4. Speaking of differences, what are you financial personalities?

I hear you saying “But Brainy…I KNOW my betrothed!” Maybe you do, but maybe you don’t. Maybe you’re getting married right out of college and think that because your soon to be husband/wife didn’t spend money that they are frugal. Think again. The absence of spendable money does not a tightwad make. After you are married and start to increase your income (Lord willing) this area may become a big issue so it’s best to lay it on the table and let the other person know whether you have self control, are a raging shopaholic, or like buying quality over quantity. Just be honest with each other and discuss what pitfalls you need to avoid to stay financially in sync.

5. While we are on the subject of honesty…How much current debt DO you have?

I am absolutely dumbfounded by how many couples head to the church and tie the knot without knowing what kind of albatross is pulling their spouse down. Remember that part where I talked about this being a LEGAL deal? I know you want them to have and to hold in richer and poorer but so does Visa! Even before your rump hits the limo seat, their debts become your debts. It’s not fair to pull someone into a legally binding arrangement without laying all the cards out on the table. If you are the bride/groom to be with debt and are nervous about having the conversation, sit down and have a plan for repayment before approaching your fiance.

6. When the chicks start arriving, is someone going to stay home with them?

To be quite honest, I am kind of old. Not ‘Tales from the Crypt’ old- but old nonetheless. In all my years, I have seen more couples fight and argue about this subject and it is one that I ALWAYS suggest gets discussed before you get married. If you are close to me, I will tell you to discuss it. If you are an acquaintance of my brother, I will tell you to discuss it. If you’re a random stranger shopping for wedding invitations in the same aisle, I will tell you to discuss it! (Get the point?)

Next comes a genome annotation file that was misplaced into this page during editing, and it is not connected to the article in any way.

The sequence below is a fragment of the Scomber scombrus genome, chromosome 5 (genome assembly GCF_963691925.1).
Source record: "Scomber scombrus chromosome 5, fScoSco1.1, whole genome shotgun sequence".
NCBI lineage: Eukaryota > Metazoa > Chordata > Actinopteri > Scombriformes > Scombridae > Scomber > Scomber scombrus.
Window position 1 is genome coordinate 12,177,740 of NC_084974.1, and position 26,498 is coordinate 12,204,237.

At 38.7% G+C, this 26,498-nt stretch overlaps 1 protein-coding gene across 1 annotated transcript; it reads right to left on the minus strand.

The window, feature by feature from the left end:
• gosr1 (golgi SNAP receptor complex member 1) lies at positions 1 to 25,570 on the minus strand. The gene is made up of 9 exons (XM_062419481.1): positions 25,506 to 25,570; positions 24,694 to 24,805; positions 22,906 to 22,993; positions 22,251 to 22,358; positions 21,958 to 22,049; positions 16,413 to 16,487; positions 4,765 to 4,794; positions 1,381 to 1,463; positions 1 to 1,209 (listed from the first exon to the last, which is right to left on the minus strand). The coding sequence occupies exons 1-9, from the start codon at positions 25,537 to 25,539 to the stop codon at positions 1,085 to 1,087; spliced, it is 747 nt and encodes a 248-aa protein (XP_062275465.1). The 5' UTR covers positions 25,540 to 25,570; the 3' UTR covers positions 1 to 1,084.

We live in a time where two income families are the norm. If one spouse is expecting to stay home with a child and take time off of work to raise them, that needs to be discussed at length beforehand and some agreements made.  Same goes for the career minded parent. You might assume that you’ll continue working while your new significant other dreams of you homemaking. Again, things can always come up and plans can always change, but its good to start out on the same page on this subject.

7. Where will you be financially in five years?

I think the couple that dreams together, stays together. Take some time to sit down and discuss what you think your financial goals should be in these first crucial years of marriage.  It’s true what they say- In some ways the first few years are the hardest. If you have the same goals and dreams in mind during this phase and know what’s most important to the both of you financially then you’ve got a better shot at being together to see your 20 year plans come to fruition.


Sometimes the pain of debt repayment fells like it will last forever. Here are 5 Things to Remember When Paying Off Debt!

debtTwo years ago, Mr. Rooster & I decided that we were going to become completely debt free. Completely. No holds barred.

Now, before you get the impression that we were only having to tackle a few thousand or so in student loans and an old cell phone bill of $500, I am going to level with you and shamefully admit it was pushing over $50,000 plus a HEFTY mortgage to boot! Chickens like credit cards. All total- we were about $300,000 in the negative!

Without going into a long drawn out explanation of how we accomplished this (in addition to SIGNIFICANTLY increasing our savings account) I am just going to fess up that we did some small things everyone cutting back tries-  cancelled cable, didn’t eat out, turned up the thermostat. We also did some CrAzY things- sold vehicles, moved our family of five into a two bedroom apartment and sold our house, etc.

Everything was a little touch and go at the coop for those two years. There were days when I wondered why in the world we were even trying to get out of debt. Everyone around us seemed to be perfectly fine and slept perfectly well at night on their financed Serta mattresses while we were renting movies from the library and sleeping three kids (to include two teen girls) to a room. It left me wondering if it was just a crazy whim or if I was really losing it.